V&Oak Post: The Porcelain Perk of Afternoon Tea

As bespoke, decorative plates continue to crop up on the vintage scene, Charlotte Rowland looks at the evolution of these collected ceramics to uncover what they embody and represent.

With exclusive designs and prints as well as a level of everyday practicality that makes buying them all the more excusable, vintage plates have rapidly taken over more than their fair share of the modern market. Not only is this curatorship worth it for artistic purposes, with many plates boasting flamboyant florals and patterned façades, but stocking up on these delicate and ornate plates, as well as satisfying aesthetically, is a way of historically tracing the development of the plate as object or art.

Plate 1.png

When trade routes opened to China in the fourteenth century, porcelain objects, like dinner plates, became must-haves for European nobility. With this introduction, the plate quickly became associated with traits of dignity and aristocracy, with their use, expanding gradually to become the prime sign of an opulent Marie-Antoinette-style tea party from the Victorian era onwards, chiefly being to serve, host and impress respected guests. A cabinet stock in a courtly home was taken as a sign of finery, opulence and prosperity, and as an indicator that the titleholders were of a respectable and venerable class.

Plate 2

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Plates like the above, for instance, dated c1890, would have been much admired and esteemed for their hand painted glaze of pansies, lilies of the valley and ferns. In keeping with the multi-functional use of the plate we have today, however, the perforated edge here, foremost a decorative emblem, could also be threaded through its gaps, which would personalise the plate and ready it for hanging. Lace plates were also a prized style of the nineteenth century, with punctuated edges, this time much like a paper doily, allowing for the same decorative license.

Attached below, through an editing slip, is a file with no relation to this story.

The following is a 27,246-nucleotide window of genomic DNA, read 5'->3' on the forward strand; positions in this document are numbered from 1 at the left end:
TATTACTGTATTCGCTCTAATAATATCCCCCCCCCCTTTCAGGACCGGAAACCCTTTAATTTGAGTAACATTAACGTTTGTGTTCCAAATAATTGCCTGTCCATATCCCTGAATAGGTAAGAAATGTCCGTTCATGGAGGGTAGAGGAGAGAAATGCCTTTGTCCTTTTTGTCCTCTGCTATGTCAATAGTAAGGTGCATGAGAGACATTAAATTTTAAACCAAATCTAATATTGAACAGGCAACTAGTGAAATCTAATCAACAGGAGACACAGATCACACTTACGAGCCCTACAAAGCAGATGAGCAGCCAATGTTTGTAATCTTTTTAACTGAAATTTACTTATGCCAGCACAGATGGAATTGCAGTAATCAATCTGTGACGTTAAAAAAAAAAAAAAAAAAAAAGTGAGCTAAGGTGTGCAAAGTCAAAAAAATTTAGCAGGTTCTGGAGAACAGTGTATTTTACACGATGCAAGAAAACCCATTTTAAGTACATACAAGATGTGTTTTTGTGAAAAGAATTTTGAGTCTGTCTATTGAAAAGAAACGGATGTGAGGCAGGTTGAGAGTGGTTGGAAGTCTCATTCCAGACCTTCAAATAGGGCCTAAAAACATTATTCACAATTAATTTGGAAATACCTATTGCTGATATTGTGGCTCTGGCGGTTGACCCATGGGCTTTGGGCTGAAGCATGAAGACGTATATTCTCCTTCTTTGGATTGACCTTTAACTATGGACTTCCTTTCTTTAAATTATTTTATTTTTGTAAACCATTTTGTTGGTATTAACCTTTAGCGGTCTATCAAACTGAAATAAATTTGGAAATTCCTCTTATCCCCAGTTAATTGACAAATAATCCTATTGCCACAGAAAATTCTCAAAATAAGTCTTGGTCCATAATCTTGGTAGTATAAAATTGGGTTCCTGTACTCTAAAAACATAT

Plate 3

Plates, however, were also accepted as works of art. The practice of collecting ‘souvenir’ plates was popularised in the nineteenth century by Patrick Palmer-Thomas, a Dutch-English nobleman, whose public plate exhibitions vouched for plate collecting as a fashionable and inexpensive hobby.

Plate 4

Credited to the Danish company Bing and Grondahl in 1895, the first limited edition collector’s plate ‘Behind the Frozen Window’, seen above, sold at an unpredicted rate. Styles like the one below, taken from the Royal Albert collection, for instance, could be picked up easily, while similar designs can be purchased from online stockists today for an average of £15.

Plate 5

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Serving an opulence of scones, tarts and fancies atop mismatched plates and table-wear would, to a Victorian tea-goer, have seemed out of place and uncourtly. Now, however, not only is it fashionable to stock, collect and trade vintage plates, but mixing prints, colour and periods is seen as a quirky, creative touch.

Plate 6

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 Pretty, lavish tints, as seen in the c.1948 Royal Crown Derby plate above, became, for their elegance, the Victorian vogue , with the style of this design  in-particular,  known as a ‘ribbon-edge’ plate, being specifically in demand.